'Loving Difference': Sisters and Brothers from Fances Burney to Emily Bronte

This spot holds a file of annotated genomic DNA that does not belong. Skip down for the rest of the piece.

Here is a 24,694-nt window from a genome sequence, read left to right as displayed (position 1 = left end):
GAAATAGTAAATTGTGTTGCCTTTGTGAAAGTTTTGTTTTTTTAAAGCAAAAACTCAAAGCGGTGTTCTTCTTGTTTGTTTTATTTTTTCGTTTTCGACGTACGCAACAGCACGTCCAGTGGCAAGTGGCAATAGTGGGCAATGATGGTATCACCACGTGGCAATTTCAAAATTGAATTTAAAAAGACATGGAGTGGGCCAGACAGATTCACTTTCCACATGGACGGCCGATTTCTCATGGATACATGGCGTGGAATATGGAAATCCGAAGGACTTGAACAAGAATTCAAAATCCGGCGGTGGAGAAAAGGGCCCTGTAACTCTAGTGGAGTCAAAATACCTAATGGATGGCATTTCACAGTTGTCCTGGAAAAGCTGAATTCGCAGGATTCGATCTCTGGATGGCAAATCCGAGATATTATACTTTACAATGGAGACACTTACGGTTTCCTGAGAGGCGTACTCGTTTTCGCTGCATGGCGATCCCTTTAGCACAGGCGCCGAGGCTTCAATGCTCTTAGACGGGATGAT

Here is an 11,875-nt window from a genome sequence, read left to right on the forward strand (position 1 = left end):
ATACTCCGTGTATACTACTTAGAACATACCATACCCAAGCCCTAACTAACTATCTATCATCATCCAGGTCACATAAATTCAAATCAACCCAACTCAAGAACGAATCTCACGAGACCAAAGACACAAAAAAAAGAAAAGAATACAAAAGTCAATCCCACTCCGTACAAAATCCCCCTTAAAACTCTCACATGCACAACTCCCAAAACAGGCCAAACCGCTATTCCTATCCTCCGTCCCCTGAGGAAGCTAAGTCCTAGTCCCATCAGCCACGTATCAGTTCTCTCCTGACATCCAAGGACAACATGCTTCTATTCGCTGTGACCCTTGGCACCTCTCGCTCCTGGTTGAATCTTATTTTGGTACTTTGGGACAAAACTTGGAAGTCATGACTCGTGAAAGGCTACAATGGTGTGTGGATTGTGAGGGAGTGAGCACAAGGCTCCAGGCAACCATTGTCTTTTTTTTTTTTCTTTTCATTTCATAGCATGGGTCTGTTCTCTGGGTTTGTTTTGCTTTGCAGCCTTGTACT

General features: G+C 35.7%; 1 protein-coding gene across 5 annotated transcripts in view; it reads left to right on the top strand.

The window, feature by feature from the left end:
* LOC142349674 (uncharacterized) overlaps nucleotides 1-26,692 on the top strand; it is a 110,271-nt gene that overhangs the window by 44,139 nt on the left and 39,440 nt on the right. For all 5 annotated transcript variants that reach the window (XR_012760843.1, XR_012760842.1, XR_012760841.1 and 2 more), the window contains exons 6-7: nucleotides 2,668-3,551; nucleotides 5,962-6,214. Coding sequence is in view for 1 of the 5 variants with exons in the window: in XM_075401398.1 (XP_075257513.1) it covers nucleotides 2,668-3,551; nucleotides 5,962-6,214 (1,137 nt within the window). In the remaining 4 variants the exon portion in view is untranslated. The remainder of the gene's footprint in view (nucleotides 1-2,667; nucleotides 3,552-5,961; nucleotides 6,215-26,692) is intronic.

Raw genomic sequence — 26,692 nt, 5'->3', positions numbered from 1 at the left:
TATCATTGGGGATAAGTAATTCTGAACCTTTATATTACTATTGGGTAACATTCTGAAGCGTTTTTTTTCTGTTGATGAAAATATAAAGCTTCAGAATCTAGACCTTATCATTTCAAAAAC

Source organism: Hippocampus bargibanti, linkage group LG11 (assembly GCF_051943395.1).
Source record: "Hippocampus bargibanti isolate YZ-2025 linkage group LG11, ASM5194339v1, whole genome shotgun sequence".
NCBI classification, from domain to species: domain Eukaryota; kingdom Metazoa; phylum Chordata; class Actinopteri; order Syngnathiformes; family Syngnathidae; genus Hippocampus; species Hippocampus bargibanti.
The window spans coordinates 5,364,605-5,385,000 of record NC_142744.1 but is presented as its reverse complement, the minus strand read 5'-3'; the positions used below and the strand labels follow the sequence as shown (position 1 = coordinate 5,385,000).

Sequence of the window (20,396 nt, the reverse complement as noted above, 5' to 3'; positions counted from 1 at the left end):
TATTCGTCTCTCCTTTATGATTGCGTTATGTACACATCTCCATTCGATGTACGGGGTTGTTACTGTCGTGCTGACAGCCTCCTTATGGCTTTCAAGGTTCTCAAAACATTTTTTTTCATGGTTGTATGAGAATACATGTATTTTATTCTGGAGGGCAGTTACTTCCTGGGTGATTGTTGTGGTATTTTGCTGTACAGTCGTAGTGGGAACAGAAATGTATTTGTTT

Who or what is a sister, in nineteenth-century England? In conduct literature, Romantic poetry by men, and novels by Scott, Dickens, and Thackeray, women cast as sisters are self-sacrificing helpmates to heroic men—or even solipsistic reflections thereof. Dorothy Wordsworth, David Copperfield’s Agnes Wickfield, and Pendennis’s Laura Bell are notable examples of this tendency. The sister is the extreme version of the relational self: a woman who, as Mary Howitt says of her children’s book heroine Mary Leeson, “cannot be taken apart” from her family and friends (10). Howitt—like her fellow conduct writers Sarah Ellis and Charlotte Yonge—promotes a model of sisterly self-sacrifice for all women. Sarah Ellis memorably terms women “relative creatures” in The Women of England, taking (what seems to a twentieth-century reader) the extreme position that—unlike men—“women, considered in their distinct and abstract nature, as isolated beings, must lose more than half their worth” (123). In a later conduct book, Charlotte Yonge’s Womankind (first published in 1876), the author advocates “giving up” to family members, following the model of “our great Elder Brother,” Jesus (142, 143); Yonge’s model for sisterhood is more self-denying and self-effacing than even a Mary Howitt or a Sarah Ellis could want. But other models also prevailed among women writers, models which modify and even challenge this notion of purely relational selfhood.